Massachusetts Hall (Harvard University)

Harvard Yard, Cambridge`

A Living Wage banner frames tents in Harvard Yard, where supporters of students occupying Massachusetts Hall were camping out overnight, May 1, 2001. Staff photo by Jon Chase/Harvard News Office.

Twenty-five students exited Massachusetts Hall on May 8, 2001, to cheers and applause of two thousand people gathered outside. The students’ departure marked the end of a 21-day occupation of the university’s oldest extant building, within which is located the offices of Harvard’s president, The action was the culmination of a four-year campaign by Harvard’s Progressive Students Labor Movement (PSLM) to compel the university to pay its employees a living wage—one sufficient for workers to provide for their basic needs. At the time, a living wage in Cambridge was $10.25/hour, plus benefits; the federal minimum wage was $5.15. Harvard’s endowment was about $20 billion.

Although the sit-in divided students and faculty, large numbers of people within the Harvard community backed the PSLM and the workers. Within a week, hundreds began rallying outside Massachusetts Hall each day. A “tent city” was erected in front, with scores sleeping there nightly. Hundreds of Harvard faculty members signed a letter calling for a living wage and voicing support for the sit-in. And university janitors and custodians organized rallies. Meanwhile, high-profile figures visited the occupied building—including AFL-CIO President John Sweeney and U.S Senator Ted Kennedy—and national media reported the story.

Eventually, working through intermediaries, the PSLM was able to gain important concessions, ones that allowed the university to save face. The resulting agreement led to the sit-in’s end. The accord promised the creation of a new committee, one headed by an economics professor, Lawrence Katz, and that included two union workers and two PSLM members, to study and make recommendations regarding the economic wellbeing of Harvard’s lowest-paid workers. The University also pledged to begin negotiations with the union of custodians for a new contract, and a moratorium on the outsourcing of Harvard positions (among other concessions).

The Katz Committee, as it came to be known, released its report in December 2001. While it did not back a living wage tied to inflation (and thus regular increases), it did recommend a one-time wage increase to $11.35 for the University’s lowest-paid workers and a parity policy to ensure that Harvard did not pay subcontracted workers less than what they paid those they directly employed. Writing in 2003, Greg Halpern estimated that the resulting changes in wages led to an annual redistribution of $3,738,000 from Harvard to more than one thousand employees.

Designed and built between 1718 and 1720, Massachusetts Hall has been the target of student activists over the last several decades. In 1972, for instance, Black students associated with the Pan-African Liberation Committee occupied offices in the building to protest the refusal of the Harvard Corporation (the University’s most powerful governing board) to sell its stock in Gulf Oil in light of the company’s involvement in Angola, at the time still a Portuguese colony. The students also demanded that Harvard issue “a public statement that it will not be involved in racist imperialist adventures in the future.” And during the Twenty-Teens students blockaded and occupied the building on various occasions to pressure the University to divest from fossil-fuel companies.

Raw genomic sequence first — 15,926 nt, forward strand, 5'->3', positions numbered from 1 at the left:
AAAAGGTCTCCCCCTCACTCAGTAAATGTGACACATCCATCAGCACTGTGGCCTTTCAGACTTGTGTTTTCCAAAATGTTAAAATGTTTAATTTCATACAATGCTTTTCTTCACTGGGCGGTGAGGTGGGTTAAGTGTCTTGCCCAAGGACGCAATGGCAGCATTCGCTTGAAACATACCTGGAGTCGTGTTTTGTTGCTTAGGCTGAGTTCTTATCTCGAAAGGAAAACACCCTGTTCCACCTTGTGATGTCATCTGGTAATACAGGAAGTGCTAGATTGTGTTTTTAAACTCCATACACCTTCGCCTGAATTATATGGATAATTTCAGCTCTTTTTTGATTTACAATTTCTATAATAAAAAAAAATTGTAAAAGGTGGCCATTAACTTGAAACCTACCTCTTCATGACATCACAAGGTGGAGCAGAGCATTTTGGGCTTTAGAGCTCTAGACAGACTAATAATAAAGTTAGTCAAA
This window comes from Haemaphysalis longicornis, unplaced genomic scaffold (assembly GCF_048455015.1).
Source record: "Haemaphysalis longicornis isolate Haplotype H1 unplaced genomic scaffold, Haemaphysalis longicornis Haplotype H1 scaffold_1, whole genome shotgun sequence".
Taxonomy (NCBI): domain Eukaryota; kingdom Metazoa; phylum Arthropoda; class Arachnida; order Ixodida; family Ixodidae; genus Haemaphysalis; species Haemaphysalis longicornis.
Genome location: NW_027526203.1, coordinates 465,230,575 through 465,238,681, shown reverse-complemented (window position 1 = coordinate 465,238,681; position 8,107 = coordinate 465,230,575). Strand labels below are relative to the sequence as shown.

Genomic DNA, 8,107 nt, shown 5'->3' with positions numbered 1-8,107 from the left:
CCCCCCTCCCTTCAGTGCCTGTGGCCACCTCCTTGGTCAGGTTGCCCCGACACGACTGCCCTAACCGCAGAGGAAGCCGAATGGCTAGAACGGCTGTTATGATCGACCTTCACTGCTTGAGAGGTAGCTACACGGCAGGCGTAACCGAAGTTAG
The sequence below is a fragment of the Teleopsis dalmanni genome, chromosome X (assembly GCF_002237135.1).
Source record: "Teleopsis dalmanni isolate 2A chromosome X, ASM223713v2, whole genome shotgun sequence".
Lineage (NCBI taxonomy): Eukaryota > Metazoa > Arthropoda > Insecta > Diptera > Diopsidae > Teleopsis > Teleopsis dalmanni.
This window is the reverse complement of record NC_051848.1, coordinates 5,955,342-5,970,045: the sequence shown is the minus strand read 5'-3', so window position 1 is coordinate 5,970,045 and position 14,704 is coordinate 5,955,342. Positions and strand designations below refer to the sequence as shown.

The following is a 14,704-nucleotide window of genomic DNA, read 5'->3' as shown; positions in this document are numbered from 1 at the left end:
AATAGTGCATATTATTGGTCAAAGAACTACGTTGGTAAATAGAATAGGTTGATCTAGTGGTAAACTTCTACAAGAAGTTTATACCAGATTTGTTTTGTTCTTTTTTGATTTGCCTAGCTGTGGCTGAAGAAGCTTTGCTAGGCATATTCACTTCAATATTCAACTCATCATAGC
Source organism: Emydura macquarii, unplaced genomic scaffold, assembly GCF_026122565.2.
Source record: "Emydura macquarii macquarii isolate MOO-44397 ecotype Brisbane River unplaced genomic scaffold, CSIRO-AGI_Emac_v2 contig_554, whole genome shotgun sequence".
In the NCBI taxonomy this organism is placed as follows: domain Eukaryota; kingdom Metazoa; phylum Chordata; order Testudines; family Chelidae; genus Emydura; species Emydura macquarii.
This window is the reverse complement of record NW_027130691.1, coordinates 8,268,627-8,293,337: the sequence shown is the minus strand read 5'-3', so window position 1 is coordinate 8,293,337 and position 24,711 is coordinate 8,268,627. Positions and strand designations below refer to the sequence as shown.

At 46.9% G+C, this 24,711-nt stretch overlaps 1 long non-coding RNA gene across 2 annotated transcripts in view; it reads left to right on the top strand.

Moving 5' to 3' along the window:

The second oldest, still-surviving academic building in the United States, Massachusetts Hall housed hundreds of George Washington’s troops during the Revolutionary War. Today, offices of Harvard’s top administrators occupy most of the first three floors; first-year students reside on the fourth.

Massachusetts Hall. Photo by Daderot, March 31, 2007. Source: Wikimedia Commons.

Getting there:

Red Line to Harvard Station.

To learn more:

Victoria Baena, “A Decade Ago, Another Occupation,” The Harvard Crimson, December 1, 2011.

Robert Decherd, The CRIMSON Staff, and Daniel Swanson, “Black Students Seize Mass Hall,” The Harvard Crimson, April 20, 1972.

Shin Eu-jung, Verita$: Harvard’s Hidden History, Oakland: PM Press, 2015.

Greg Halpern, Harvard Works Because We Do, New York: The Quantuck Lane Press, 2003.

Benjamin McKean, “The Beginning of the End,” The Harvard Crimson, May 9, 2001.

Rachel Traughber, “A College, 98 Feet Long,” The Harvard Gazette, May 4, 2018.

Wolcott Gibbs Memorial Laboratory and Ohiri Field (Harvard University)

13 Frisbie Place, Cambridge, and 95 North Harvard Street, Allston

Beginning in 1941, research on incendiary weapons development took place in the Wolcott Gibbs Memorial Laboratory on the Harvard University campus in Cambridge. The third-floor lab—”a glass-walled room-within-a-room” in the words of historian Robert Neer—was under the direction of Dr. Louis Fieser, a professor of organic chemistry. An official, top-secret project of the U.S. Department of War, Fieser’s work was listed as “Anonymous Research No. 4” in Harvard’s records.

Wolcott Gibbs Memorial Laboratory, 1929-1931. Credit: HUV 2329 (BP 51), Harvard University Archives.